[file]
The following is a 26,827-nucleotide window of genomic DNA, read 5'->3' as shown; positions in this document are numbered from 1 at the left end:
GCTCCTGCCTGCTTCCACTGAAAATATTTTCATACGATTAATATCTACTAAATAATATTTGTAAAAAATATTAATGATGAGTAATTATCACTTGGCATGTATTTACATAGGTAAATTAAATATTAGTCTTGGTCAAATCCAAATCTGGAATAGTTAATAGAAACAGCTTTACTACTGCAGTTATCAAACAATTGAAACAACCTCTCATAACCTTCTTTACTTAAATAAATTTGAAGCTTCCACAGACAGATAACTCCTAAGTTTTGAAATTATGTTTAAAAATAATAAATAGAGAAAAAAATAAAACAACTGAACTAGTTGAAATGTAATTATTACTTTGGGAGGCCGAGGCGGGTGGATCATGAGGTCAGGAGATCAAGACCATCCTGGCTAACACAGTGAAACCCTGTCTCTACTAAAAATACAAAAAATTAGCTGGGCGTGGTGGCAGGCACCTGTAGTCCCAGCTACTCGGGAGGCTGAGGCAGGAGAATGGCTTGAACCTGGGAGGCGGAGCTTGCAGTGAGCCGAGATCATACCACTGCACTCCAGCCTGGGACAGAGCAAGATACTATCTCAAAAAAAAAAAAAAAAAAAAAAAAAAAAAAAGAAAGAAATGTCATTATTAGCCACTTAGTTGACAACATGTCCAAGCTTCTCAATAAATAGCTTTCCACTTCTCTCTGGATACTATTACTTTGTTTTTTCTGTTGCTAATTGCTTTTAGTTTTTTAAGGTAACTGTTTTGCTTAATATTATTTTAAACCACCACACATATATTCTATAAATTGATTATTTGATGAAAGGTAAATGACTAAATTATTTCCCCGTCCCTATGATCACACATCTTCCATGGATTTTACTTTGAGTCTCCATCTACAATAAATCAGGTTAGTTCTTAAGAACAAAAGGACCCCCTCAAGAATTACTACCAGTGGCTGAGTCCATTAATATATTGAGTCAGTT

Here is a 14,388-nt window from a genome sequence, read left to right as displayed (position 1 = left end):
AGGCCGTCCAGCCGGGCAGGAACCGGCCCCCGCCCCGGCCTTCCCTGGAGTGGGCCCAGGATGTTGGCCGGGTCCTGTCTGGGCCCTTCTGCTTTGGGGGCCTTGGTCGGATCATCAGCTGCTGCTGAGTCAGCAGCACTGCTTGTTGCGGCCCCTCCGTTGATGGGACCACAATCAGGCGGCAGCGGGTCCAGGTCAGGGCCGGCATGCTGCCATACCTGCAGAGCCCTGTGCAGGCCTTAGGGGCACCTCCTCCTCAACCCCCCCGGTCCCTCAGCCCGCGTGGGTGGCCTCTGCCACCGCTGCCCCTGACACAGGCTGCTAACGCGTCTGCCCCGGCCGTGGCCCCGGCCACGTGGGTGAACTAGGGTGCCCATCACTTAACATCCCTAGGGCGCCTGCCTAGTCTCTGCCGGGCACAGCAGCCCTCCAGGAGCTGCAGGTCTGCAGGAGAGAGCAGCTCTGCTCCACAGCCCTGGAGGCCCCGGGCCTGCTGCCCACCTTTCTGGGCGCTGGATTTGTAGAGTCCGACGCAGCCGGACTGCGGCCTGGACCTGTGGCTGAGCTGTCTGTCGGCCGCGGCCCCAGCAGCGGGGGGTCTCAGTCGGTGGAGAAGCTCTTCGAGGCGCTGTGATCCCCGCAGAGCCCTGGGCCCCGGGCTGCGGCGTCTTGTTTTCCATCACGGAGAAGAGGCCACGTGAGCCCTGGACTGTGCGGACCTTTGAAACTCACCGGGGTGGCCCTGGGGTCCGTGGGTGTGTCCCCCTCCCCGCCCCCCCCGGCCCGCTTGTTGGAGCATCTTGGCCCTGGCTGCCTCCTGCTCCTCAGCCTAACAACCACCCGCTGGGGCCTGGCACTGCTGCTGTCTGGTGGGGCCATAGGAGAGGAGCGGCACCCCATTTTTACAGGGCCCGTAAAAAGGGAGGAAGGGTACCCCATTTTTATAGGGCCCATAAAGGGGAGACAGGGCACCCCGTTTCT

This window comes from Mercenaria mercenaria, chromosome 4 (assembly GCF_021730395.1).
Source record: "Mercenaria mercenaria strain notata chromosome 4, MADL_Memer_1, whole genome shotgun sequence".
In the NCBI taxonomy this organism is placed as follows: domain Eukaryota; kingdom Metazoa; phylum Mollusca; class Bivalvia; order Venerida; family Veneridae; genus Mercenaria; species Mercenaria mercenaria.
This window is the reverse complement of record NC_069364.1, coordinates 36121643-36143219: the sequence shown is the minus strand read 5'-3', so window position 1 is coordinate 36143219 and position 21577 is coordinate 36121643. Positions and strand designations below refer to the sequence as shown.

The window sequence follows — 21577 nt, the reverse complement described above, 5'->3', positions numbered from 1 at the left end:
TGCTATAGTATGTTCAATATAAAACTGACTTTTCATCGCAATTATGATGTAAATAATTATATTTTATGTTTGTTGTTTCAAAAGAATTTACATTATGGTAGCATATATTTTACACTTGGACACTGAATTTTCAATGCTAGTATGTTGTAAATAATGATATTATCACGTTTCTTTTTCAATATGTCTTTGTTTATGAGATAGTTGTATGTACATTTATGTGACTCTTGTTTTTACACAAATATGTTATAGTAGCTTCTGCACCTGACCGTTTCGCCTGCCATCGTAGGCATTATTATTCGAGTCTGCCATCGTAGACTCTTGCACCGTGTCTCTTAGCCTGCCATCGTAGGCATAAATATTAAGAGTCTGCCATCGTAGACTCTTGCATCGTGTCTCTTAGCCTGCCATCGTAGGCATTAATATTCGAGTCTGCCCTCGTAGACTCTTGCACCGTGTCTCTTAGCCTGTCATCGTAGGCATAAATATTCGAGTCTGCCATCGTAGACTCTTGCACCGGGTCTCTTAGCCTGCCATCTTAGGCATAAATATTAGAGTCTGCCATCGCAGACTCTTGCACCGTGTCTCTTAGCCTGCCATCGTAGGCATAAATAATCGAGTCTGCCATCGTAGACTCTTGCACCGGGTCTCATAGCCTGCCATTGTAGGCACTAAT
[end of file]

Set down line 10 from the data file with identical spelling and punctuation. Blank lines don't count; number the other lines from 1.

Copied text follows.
TGCTATAGTATGTTCAATATAAAACTGACTTTTCATCGCAATTATGATGTAAATAATTATATTTTATGTTTGTTGTTTCAAAAGAATTTACATTATGGTAGCATATATTTTACACTTGGACACTGAATTTTCAATGCTAGTATGTTGTAAATAATGATATTATCACGTTTCTTTTTCAATATGTCTTTGTTTATGAGATAGTTGTATGTACATTTATGTGACTCTTGTTTTTACACAAATATGTTATAGTAGCTTCTGCACCTGACCGTTTCGCCTGCCATCGTAGGCATTATTATTCGAGTCTGCCATCGTAGACTCTTGCACCGTGTCTCTTAGCCTGCCATCGTAGGCATAAATATTAAGAGTCTGCCATCGTAGACTCTTGCATCGTGTCTCTTAGCCTGCCATCGTAGGCATTAATATTCGAGTCTGCCCTCGTAGACTCTTGCACCGTGTCTCTTAGCCTGTCATCGTAGGCATAAATATTCGAGTCTGCCATCGTAGACTCTTGCACCGGGTCTCTTAGCCTGCCATCTTAGGCATAAATATTAGAGTCTGCCATCGCAGACTCTTGCACCGTGTCTCTTAGCCTGCCATCGTAGGCATAAATAATCGAGTCTGCCATCGTAGACTCTTGCACCGGGTCTCATAGCCTGCCATTGTAGGCACTAAT